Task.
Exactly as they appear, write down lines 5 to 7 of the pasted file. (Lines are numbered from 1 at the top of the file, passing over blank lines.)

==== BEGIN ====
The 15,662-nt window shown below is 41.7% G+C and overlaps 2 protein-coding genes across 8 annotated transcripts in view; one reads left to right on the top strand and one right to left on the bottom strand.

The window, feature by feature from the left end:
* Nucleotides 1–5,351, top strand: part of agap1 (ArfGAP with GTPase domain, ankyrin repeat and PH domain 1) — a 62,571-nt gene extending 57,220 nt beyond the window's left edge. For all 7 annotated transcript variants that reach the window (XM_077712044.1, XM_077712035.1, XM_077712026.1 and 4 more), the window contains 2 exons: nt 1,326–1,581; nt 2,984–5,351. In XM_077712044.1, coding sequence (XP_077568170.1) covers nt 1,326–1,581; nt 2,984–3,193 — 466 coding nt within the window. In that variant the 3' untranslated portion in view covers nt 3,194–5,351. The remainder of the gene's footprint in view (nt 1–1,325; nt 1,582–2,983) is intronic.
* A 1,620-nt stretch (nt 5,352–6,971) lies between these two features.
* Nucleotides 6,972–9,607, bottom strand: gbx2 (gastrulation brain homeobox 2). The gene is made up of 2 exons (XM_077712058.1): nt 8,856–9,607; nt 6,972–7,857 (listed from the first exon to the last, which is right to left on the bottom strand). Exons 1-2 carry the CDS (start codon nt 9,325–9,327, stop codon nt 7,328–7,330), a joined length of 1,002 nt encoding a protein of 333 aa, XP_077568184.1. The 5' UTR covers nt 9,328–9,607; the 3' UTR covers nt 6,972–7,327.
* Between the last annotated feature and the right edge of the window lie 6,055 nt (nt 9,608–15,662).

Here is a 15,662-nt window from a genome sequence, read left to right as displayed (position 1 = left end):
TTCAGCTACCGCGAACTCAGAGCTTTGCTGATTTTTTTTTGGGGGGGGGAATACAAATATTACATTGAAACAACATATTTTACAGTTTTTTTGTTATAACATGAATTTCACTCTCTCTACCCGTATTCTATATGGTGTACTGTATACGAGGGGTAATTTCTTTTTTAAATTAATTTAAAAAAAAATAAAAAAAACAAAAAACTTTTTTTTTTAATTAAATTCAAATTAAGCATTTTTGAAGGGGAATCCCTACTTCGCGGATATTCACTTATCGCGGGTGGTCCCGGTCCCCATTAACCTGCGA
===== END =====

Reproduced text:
* Nucleotides 6,972–9,607, bottom strand: gbx2 (gastrulation brain homeobox 2). The gene is made up of 2 exons (XM_077712058.1): nt 8,856–9,607; nt 6,972–7,857 (listed from the first exon to the last, which is right to left on the bottom strand). Exons 1-2 carry the CDS (start codon nt 9,325–9,327, stop codon nt 7,328–7,330), a joined length of 1,002 nt encoding a protein of 333 aa, XP_077568184.1. The 5' UTR covers nt 9,328–9,607; the 3' UTR covers nt 6,972–7,327.
* Between the last annotated feature and the right edge of the window lie 6,055 nt (nt 9,608–15,662).

Here is a 15,662-nt window from a genome sequence, read left to right as displayed (position 1 = left end):